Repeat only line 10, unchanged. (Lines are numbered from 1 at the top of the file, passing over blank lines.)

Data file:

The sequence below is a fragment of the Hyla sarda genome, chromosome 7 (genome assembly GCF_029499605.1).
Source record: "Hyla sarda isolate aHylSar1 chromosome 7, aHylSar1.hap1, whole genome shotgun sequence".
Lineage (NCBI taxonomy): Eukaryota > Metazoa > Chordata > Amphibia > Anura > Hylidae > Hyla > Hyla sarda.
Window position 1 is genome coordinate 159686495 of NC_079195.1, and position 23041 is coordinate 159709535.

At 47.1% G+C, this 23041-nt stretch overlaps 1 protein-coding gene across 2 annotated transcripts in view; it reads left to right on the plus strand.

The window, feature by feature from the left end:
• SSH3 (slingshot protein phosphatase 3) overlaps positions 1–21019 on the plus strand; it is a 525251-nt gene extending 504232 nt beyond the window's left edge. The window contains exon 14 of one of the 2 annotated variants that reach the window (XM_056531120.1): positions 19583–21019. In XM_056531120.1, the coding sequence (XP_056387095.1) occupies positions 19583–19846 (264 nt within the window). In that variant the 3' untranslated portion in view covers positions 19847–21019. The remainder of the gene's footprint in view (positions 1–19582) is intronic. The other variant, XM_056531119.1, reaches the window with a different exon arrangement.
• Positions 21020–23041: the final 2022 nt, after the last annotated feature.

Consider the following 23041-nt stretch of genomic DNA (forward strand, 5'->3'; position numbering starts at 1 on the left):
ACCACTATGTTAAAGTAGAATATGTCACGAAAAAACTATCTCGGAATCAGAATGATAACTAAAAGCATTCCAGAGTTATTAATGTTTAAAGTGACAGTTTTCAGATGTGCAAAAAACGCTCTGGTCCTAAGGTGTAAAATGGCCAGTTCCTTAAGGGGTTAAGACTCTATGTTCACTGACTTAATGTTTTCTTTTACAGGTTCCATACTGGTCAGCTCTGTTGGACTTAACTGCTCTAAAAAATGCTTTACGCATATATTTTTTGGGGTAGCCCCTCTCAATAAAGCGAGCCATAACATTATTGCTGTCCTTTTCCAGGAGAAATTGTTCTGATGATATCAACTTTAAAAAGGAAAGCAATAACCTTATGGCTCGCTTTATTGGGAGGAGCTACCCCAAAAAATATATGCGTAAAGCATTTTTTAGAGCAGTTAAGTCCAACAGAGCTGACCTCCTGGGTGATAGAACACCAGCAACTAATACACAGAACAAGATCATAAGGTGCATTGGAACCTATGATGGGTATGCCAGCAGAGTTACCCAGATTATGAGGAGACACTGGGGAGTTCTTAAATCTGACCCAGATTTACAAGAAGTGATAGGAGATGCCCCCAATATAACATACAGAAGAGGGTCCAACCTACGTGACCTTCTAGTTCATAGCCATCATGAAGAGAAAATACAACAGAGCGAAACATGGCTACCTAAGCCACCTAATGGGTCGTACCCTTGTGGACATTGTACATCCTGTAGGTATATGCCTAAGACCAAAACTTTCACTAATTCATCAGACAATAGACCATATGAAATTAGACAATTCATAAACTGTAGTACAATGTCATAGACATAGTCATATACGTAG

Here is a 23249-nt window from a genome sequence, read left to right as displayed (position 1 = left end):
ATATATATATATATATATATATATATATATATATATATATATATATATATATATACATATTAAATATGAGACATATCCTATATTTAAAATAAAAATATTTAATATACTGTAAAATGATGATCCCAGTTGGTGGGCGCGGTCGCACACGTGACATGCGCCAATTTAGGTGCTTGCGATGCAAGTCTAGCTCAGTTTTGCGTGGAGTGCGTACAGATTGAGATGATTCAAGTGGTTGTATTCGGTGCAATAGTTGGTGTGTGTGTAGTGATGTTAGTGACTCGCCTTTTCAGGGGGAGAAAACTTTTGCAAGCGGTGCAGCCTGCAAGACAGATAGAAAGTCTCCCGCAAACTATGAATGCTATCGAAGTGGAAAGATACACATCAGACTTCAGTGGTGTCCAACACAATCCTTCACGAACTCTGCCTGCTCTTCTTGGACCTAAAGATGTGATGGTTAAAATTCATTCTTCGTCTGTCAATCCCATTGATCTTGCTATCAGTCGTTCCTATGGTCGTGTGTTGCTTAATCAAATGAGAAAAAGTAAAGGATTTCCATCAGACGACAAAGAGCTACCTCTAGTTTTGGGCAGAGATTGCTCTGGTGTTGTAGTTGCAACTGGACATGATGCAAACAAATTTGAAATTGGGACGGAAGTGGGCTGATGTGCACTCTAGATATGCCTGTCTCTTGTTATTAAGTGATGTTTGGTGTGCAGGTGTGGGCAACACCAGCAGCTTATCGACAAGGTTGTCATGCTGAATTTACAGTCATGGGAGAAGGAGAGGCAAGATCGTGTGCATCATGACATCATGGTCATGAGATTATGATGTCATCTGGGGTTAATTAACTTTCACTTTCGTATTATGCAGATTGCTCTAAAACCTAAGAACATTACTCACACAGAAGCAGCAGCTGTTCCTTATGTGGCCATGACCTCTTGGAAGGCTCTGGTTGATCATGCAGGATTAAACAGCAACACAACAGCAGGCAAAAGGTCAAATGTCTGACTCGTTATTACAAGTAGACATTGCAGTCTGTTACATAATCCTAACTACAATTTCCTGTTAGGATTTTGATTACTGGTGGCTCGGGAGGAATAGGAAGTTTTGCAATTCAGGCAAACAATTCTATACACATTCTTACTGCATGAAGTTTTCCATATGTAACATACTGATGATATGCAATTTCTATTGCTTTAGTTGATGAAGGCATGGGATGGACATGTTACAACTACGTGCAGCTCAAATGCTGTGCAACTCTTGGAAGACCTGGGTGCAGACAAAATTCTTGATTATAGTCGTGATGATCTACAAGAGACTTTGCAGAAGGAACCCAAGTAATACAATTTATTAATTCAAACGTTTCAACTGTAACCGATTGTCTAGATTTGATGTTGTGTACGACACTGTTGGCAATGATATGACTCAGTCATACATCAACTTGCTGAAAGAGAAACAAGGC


ACCACTATGTTAAAGTAGAATATGTCACGAAAAAACTATCTCGGAATCAGAATGATAACTAAAAGCATTCCAGAGTTATTAATGTTTAAAGTGACAGTTTTCAGATGTGCAAAAAACGCTCTGGTCCTAAGGTGTAAAATGGCCAGTTCCTTAAGGGGTTAAGACTCTATGTTCACTGACTTAATGTTTTCTTTTACAGGTTCCATACTGGTCAGCTCTGTTGGACTTAACTGCTCTAAAAAATGCTTTACGCATATATTTTTTGGGGTAGCCCCTCTCAATAAAGCGAGCCATAACATTATTGCTGTCCTTTTCCAGGAGAAATTGTTCTGATGATATCAACTTTAAAAAGGAAAGCAATAACCTTATGGCTCGCTTTATTGGGAGGAGCTACCCCAAAAAATATATGCGTAAAGCATTTTTTAGAGCAGTTAAGTCCAACAGAGCTGACCTCCTGGGTGATAGAACACCAGCAACTAATACACAGAACAAGATCATAAGGTGCATTGGAACCTATGATGGGTATGCCAGCAGAGTTACCCAGATTATGAGGAGACACTGGGGAGTTCTTAAATCTGACCCAGATTTACAAGAAGTGATAGGAGATGCCCCCAATATAACATACAGAAGAGGGTCCAACCTACGTGACCTTCTAGTTCATAGCCATCATGAAGAGAAAATACAACAGAGCGAAACATGGCTACCTAAGCCACCTAATGGGTCGTACCCTTGTGGACATTGTACATCCTGTAGGTATATGCCTAAGACCAAAACTTTCACTAATTCATCAGACAATAGACCATATGAAATTAGACAATTCATAAACTGTAGTACAATGTCATAGACATAGTCATATACGTAG